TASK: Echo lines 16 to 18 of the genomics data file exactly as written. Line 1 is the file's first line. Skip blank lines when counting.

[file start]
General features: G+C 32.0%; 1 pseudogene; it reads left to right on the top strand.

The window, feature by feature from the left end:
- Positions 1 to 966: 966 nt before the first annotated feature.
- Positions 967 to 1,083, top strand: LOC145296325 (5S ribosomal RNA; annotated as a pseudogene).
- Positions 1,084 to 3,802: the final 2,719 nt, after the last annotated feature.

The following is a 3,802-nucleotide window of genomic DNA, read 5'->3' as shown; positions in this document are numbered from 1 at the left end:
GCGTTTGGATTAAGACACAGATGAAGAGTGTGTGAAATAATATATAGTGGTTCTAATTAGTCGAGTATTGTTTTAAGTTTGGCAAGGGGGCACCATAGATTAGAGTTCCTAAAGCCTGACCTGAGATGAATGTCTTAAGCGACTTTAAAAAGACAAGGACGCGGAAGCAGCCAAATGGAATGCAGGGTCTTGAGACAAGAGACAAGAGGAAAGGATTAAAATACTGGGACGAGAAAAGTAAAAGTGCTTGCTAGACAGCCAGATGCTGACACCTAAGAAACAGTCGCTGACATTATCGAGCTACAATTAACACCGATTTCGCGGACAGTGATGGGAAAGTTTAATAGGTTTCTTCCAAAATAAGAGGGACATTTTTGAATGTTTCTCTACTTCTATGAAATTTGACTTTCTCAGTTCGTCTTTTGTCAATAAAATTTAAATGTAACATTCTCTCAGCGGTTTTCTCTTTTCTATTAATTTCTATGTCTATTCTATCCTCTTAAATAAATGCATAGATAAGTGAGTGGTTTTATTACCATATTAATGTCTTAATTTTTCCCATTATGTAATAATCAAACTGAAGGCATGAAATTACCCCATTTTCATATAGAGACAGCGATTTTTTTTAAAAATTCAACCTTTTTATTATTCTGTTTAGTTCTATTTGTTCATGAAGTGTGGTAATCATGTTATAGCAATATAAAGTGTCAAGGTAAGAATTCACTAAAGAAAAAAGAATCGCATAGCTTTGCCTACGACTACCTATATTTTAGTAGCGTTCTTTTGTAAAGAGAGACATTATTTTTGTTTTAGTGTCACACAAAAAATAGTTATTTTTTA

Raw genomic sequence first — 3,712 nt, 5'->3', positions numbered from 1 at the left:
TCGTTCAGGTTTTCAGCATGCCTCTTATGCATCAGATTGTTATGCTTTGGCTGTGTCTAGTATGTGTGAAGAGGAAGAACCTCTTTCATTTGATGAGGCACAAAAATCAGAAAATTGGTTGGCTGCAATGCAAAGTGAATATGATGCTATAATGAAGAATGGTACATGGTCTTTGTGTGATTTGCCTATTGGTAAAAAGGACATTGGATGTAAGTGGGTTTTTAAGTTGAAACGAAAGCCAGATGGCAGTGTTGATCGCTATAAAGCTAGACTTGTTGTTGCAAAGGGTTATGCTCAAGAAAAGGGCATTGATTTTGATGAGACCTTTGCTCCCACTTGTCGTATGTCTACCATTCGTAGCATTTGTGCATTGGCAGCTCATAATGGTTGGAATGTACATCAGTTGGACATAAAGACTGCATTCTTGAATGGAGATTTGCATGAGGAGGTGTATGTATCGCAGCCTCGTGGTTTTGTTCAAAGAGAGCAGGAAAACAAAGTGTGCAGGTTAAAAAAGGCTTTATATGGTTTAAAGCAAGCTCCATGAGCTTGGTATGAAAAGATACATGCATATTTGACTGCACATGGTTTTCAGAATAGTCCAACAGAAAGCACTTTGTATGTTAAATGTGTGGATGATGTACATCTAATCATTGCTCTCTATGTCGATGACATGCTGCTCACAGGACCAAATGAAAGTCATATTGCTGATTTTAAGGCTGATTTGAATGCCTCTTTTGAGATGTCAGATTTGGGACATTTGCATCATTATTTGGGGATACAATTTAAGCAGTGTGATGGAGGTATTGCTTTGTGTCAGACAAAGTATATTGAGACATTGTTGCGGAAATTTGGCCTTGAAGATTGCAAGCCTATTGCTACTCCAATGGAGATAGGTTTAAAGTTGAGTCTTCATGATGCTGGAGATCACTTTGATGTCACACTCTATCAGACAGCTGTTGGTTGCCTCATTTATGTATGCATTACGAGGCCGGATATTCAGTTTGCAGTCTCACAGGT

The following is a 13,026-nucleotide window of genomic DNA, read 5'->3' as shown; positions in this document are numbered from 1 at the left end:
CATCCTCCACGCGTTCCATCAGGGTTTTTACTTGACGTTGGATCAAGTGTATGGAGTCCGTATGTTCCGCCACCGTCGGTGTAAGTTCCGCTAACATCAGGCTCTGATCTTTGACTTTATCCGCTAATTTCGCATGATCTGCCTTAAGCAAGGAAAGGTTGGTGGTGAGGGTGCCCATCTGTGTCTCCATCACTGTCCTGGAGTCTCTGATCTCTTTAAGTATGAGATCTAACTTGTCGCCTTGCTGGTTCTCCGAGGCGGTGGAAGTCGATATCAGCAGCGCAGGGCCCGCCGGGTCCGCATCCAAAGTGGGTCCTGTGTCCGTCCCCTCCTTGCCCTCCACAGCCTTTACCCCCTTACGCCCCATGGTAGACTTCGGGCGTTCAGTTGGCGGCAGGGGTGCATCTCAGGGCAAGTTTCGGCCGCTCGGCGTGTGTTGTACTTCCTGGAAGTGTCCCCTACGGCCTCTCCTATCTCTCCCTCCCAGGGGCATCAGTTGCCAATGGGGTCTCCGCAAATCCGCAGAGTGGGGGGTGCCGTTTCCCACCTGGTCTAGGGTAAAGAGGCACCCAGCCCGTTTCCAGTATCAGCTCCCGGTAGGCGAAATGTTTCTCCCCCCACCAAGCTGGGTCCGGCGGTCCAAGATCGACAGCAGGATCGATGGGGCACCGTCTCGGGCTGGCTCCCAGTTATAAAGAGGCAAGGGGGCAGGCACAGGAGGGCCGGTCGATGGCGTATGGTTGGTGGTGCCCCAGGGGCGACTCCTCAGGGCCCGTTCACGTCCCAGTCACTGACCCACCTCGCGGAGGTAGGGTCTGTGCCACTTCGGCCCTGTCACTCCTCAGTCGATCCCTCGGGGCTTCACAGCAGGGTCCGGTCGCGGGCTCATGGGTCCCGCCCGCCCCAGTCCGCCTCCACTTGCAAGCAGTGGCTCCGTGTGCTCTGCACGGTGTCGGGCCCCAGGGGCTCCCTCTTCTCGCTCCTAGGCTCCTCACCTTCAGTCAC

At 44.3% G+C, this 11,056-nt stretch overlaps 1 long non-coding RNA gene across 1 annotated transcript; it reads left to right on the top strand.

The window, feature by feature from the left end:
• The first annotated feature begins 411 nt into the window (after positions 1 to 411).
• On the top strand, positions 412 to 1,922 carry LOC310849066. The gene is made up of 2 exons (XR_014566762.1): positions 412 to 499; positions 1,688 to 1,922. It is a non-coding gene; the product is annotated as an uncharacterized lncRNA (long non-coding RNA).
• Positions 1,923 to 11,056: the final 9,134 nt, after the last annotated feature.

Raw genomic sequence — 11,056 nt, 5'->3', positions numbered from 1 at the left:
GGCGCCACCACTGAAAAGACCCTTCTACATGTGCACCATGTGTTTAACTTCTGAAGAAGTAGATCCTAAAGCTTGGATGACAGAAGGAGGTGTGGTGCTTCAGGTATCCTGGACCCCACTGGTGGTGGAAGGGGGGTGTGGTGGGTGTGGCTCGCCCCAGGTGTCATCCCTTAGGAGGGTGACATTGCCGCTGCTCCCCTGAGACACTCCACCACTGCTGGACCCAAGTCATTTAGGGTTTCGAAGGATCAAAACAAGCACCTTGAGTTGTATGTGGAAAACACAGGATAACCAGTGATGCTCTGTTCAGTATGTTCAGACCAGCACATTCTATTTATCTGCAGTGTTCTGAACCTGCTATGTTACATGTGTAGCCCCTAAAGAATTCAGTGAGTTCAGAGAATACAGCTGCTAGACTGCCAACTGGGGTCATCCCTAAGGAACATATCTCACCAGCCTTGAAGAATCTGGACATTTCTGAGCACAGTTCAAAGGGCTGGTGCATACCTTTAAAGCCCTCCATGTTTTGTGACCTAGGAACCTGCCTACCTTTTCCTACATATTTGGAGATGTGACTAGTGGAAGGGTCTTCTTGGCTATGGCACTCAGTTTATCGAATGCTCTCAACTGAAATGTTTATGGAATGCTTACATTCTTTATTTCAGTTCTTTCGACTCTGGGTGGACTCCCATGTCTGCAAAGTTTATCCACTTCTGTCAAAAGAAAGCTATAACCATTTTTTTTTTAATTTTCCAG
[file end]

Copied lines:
• Positions 1,923 to 11,056: the final 9,134 nt, after the last annotated feature.

Raw genomic sequence — 11,056 nt, 5'->3', positions numbered from 1 at the left:
GGCGCCACCACTGAAAAGACCCTTCTACATGTGCACCATGTGTTTAACTTCTGAAGAAGTAGATCCTAAAGCTTGGATGACAGAAGGAGGTGTGGTGCTTCAGGTATCCTGGACCCCACTGGTGGTGGAAGGGGGGTGTGGTGGGTGTGGCTCGCCCCAGGTGTCATCCCTTAGGAGGGTGACATTGCCGCTGCTCCCCTGAGACACTCCACCACTGCTGGACCCAAGTCATTTAGGGTTTCGAAGGATCAAAACAAGCACCTTGAGTTGTATGTGGAAAACACAGGATAACCAGTGATGCTCTGTTCAGTATGTTCAGACCAGCACATTCTATTTATCTGCAGTGTTCTGAACCTGCTATGTTACATGTGTAGCCCCTAAAGAATTCAGTGAGTTCAGAGAATACAGCTGCTAGACTGCCAACTGGGGTCATCCCTAAGGAACATATCTCACCAGCCTTGAAGAATCTGGACATTTCTGAGCACAGTTCAAAGGGCTGGTGCATACCTTTAAAGCCCTCCATGTTTTGTGACCTAGGAACCTGCCTACCTTTTCCTACATATTTGGAGATGTGACTAGTGGAAGGGTCTTCTTGGCTATGGCACTCAGTTTATCGAATGCTCTCAACTGAAATGTTTATGGAATGCTTACATTCTTTATTTCAGTTCTTTCGACTCTGGGTGGACTCCCATGTCTGCAAAGTTTATCCACTTCTGTCAAAAGAAAGCTATAACCATTTTTTTTTTAATTTTCCAG